JULY 20, 1970
Everyone should have I a teammate like Joe Kapp. As I a reserve guard for the Cal basketball teams in the late 1950s, the 6'2", 215-pound Kapp ground down opposing teams' star backcourtmen and bucked up benchmates he thought weren't cheering enough. On the football field, where he was a star—as a senior, in 1958, he quarterbacked the Golden Bears to the Pacific Coast Conference title—Kapp maintained his one-for-all spirit. When Cal's trip to the '59 Rose Bowl (a 38-12 loss to Iowa) kept Kapp from basketball that year, he served as the team's social chairman. As a pro he led the Minnesota Vikings to the '70 NFL title (they lost 23-7 to the Kansas City Chiefs in Super Bowl IV) but refused the team MVP award, saying, "There's no one most valuable Viking."
Since hanging up his helmet in 1970, Kapp, 63, has turned his talent for teamwork into a business. The Joe Kapp Company advises clients—from corporations such as Lockheed Martin and AT&T to high school faculty groups—on matters of organization and cooperation. "Each person has something special to bring to an organization," says Kapp. "I learned that on the athletic field, and it's absolutely true in life."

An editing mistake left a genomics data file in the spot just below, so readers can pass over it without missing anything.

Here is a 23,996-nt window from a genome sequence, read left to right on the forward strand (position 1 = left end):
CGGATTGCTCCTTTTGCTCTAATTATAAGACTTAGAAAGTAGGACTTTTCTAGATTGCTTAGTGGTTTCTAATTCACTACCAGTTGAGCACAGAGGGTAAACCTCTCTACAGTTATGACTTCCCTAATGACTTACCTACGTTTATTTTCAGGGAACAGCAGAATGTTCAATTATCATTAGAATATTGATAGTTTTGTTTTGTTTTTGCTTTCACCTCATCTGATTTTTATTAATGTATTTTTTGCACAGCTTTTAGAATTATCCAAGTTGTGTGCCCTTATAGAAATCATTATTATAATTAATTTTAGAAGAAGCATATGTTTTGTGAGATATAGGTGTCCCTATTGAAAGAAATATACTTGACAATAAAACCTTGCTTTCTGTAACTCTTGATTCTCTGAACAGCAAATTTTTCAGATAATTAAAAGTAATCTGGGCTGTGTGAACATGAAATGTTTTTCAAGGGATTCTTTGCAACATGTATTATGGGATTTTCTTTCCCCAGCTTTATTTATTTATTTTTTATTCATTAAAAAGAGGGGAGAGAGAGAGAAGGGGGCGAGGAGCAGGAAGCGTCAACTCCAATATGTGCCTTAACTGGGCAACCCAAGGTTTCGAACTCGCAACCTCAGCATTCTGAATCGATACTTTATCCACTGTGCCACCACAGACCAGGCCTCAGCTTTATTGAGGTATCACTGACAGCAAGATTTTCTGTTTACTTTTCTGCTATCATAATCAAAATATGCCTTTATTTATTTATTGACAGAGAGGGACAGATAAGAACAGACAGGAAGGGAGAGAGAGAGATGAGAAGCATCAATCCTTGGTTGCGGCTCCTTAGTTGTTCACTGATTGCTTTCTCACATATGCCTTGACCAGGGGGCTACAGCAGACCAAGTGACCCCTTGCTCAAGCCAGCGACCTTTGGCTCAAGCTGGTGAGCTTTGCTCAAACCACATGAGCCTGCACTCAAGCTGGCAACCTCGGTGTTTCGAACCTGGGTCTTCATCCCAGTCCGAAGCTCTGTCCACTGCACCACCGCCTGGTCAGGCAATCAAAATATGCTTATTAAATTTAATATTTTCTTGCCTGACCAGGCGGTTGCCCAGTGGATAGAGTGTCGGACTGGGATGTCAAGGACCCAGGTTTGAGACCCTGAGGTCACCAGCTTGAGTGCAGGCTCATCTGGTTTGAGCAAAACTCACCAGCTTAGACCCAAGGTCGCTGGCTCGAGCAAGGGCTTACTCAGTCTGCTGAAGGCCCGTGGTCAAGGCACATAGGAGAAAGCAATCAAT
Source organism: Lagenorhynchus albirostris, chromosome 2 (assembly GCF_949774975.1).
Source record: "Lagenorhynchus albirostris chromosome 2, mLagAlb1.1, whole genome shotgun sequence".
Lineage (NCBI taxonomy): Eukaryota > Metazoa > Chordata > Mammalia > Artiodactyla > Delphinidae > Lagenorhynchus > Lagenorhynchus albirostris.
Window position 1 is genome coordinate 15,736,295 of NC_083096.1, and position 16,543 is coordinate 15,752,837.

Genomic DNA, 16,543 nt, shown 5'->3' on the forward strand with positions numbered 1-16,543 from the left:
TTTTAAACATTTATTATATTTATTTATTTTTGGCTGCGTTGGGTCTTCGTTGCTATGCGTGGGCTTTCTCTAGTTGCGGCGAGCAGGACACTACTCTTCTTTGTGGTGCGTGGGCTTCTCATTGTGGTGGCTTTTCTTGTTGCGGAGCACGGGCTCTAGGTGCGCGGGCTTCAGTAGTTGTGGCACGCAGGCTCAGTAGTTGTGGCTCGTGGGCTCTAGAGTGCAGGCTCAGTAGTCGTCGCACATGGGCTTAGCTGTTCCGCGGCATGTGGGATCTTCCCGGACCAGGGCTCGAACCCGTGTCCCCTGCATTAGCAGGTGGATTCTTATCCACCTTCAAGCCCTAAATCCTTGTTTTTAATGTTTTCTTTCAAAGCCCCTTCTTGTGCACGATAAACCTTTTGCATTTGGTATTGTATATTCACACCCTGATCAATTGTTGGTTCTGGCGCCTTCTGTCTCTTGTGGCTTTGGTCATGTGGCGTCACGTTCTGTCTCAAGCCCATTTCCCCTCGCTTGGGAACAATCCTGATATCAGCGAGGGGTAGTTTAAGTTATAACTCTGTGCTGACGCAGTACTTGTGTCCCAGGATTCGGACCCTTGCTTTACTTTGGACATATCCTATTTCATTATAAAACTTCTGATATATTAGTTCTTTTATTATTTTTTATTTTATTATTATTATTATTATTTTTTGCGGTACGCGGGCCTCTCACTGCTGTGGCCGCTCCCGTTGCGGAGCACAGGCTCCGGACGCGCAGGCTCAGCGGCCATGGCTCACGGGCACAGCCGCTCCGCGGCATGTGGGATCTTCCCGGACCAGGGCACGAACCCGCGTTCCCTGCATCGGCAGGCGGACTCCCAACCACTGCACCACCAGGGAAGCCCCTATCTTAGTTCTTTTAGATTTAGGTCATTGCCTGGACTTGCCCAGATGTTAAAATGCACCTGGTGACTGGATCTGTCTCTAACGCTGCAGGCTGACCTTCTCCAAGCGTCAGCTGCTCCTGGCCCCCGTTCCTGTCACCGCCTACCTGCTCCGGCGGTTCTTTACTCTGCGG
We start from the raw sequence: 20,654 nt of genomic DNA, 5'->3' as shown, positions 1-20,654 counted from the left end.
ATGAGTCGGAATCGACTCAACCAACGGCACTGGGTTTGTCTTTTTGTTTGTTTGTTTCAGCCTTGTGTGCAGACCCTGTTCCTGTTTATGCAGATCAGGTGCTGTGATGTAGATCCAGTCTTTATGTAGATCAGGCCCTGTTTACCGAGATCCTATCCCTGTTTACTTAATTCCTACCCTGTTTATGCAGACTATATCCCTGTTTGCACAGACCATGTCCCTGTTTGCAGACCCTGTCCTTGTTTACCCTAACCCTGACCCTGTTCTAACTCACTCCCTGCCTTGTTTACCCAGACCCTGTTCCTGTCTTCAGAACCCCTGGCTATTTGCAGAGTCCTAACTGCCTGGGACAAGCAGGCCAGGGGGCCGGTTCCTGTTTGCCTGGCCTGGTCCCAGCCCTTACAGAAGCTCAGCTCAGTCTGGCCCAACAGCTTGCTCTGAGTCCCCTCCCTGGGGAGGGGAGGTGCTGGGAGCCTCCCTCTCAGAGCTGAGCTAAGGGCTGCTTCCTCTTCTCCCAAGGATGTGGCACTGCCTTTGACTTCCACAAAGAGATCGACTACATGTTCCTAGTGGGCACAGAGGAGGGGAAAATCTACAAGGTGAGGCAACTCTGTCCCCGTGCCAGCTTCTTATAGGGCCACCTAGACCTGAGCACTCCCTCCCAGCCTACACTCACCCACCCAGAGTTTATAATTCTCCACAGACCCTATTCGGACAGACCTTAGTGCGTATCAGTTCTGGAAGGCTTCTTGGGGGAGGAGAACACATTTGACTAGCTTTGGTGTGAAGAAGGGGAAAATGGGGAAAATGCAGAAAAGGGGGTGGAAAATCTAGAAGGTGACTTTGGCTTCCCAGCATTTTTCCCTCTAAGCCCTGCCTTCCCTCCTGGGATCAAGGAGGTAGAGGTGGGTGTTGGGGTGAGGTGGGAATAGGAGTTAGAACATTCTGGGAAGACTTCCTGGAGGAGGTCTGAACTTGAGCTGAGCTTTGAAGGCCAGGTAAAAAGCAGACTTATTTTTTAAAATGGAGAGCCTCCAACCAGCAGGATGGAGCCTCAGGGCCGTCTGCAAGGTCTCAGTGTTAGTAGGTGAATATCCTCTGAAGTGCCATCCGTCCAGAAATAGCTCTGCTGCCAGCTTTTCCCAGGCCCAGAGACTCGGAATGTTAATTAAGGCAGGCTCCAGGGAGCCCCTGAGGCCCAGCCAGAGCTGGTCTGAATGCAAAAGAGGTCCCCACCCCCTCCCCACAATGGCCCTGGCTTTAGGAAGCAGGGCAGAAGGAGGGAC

Drafted in the 18th round, by the Washington Redskins, Kapp opted for the CFL, in which he played three seasons for the Calgary Stampeders and five for the British Columbia Lions, leading the latter to a Grey Cup win in 1964, before the Vikings signed him in '67. Kapp spent three years with Minnesota before free agency landed him with the New England Patriots in '70. After a disappointing season, New England demanded that he take a pay cut. Kapp refused and sued the NFL, calling the standard player contract unconstitutional. The resulting legal battle—which effectively ended his playing career—lasted five years, during which time Kapp turned his attention to his consulting company. Then in '82 Cal athletic director Dave Maggard hired him to take over the reins of the wayward Bears football program. Under Kapp, who'd never coached, Cal went 7-4, including a 25-20 win over Stanford that was capped by The Play, an unforgettable five-lateral kickoff runback through the Cardinal band.
His five-season record at Cal of 20-34-1 may have been less than inspiring, but the teamwork—however improbable—exhibited in The Play is a cornerstone of Kapp's presentations to executives. "People ask whether The Play was just luck," says Kapp, who has four children and lives in Los Gatos, Calif., with his second wife, Jennifer. "Absolutely, but it takes a lot of work to achieve that type of togetherness."